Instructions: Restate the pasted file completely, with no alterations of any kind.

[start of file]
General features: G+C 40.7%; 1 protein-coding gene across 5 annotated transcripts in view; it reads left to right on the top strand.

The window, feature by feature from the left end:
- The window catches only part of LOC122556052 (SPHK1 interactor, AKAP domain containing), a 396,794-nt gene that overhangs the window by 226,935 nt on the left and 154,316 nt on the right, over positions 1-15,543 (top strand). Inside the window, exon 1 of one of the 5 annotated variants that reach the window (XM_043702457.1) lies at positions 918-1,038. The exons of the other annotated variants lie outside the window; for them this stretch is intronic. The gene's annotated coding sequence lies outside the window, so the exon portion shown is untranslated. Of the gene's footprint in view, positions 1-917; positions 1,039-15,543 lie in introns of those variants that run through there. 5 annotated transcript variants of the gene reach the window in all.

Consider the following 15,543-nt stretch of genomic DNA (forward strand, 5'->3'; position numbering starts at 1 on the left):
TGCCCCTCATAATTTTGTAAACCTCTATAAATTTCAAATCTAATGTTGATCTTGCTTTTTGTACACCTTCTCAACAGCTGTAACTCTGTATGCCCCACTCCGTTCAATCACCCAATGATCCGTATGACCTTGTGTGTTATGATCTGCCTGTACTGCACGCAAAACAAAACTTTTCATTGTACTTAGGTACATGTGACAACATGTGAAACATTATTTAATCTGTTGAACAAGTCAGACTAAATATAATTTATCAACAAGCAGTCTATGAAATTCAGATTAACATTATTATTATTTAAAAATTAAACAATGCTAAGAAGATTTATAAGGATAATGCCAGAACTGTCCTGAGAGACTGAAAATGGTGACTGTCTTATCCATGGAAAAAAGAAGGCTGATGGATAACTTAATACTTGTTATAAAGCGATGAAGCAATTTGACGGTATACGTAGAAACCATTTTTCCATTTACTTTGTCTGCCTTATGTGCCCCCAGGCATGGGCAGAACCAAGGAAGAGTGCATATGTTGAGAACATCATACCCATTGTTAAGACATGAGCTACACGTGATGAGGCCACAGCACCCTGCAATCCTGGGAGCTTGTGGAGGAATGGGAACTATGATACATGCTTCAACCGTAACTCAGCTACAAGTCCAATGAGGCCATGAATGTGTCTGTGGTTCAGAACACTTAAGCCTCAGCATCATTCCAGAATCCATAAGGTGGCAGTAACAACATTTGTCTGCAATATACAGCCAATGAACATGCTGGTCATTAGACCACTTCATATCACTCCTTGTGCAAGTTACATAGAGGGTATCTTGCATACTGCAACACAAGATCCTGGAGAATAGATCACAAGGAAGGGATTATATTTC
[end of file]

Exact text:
General features: G+C 40.7%; 1 protein-coding gene across 5 annotated transcripts in view; it reads left to right on the top strand.

The window, feature by feature from the left end:
- The window catches only part of LOC122556052 (SPHK1 interactor, AKAP domain containing), a 396,794-nt gene that overhangs the window by 226,935 nt on the left and 154,316 nt on the right, over positions 1-15,543 (top strand). Inside the window, exon 1 of one of the 5 annotated variants that reach the window (XM_043702457.1) lies at positions 918-1,038. The exons of the other annotated variants lie outside the window; for them this stretch is intronic. The gene's annotated coding sequence lies outside the window, so the exon portion shown is untranslated. Of the gene's footprint in view, positions 1-917; positions 1,039-15,543 lie in introns of those variants that run through there. 5 annotated transcript variants of the gene reach the window in all.

Consider the following 15,543-nt stretch of genomic DNA (forward strand, 5'->3'; position numbering starts at 1 on the left):
TGCCCCTCATAATTTTGTAAACCTCTATAAATTTCAAATCTAATGTTGATCTTGCTTTTTGTACACCTTCTCAACAGCTGTAACTCTGTATGCCCCACTCCGTTCAATCACCCAATGATCCGTATGACCTTGTGTGTTATGATCTGCCTGTACTGCACGCAAAACAAAACTTTTCATTGTACTTAGGTACATGTGACAACATGTGAAACATTATTTAATCTGTTGAACAAGTCAGACTAAATATAATTTATCAACAAGCAGTCTATGAAATTCAGATTAACATTATTATTATTTAAAAATTAAACAATGCTAAGAAGATTTATAAGGATAATGCCAGAACTGTCCTGAGAGACTGAAAATGGTGACTGTCTTATCCATGGAAAAAAGAAGGCTGATGGATAACTTAATACTTGTTATAAAGCGATGAAGCAATTTGACGGTATACGTAGAAACCATTTTTCCATTTACTTTGTCTGCCTTATGTGCCCCCAGGCATGGGCAGAACCAAGGAAGAGTGCATATGTTGAGAACATCATACCCATTGTTAAGACATGAGCTACACGTGATGAGGCCACAGCACCCTGCAATCCTGGGAGCTTGTGGAGGAATGGGAACTATGATACATGCTTCAACCGTAACTCAGCTACAAGTCCAATGAGGCCATGAATGTGTCTGTGGTTCAGAACACTTAAGCCTCAGCATCATTCCAGAATCCATAAGGTGGCAGTAACAACATTTGTCTGCAATATACAGCCAATGAACATGCTGGTCATTAGACCACTTCATATCACTCCTTGTGCAAGTTACATAGAGGGTATCTTGCATACTGCAACACAAGATCCTGGAGAATAGATCACAAGGAAGGGATTATATTTC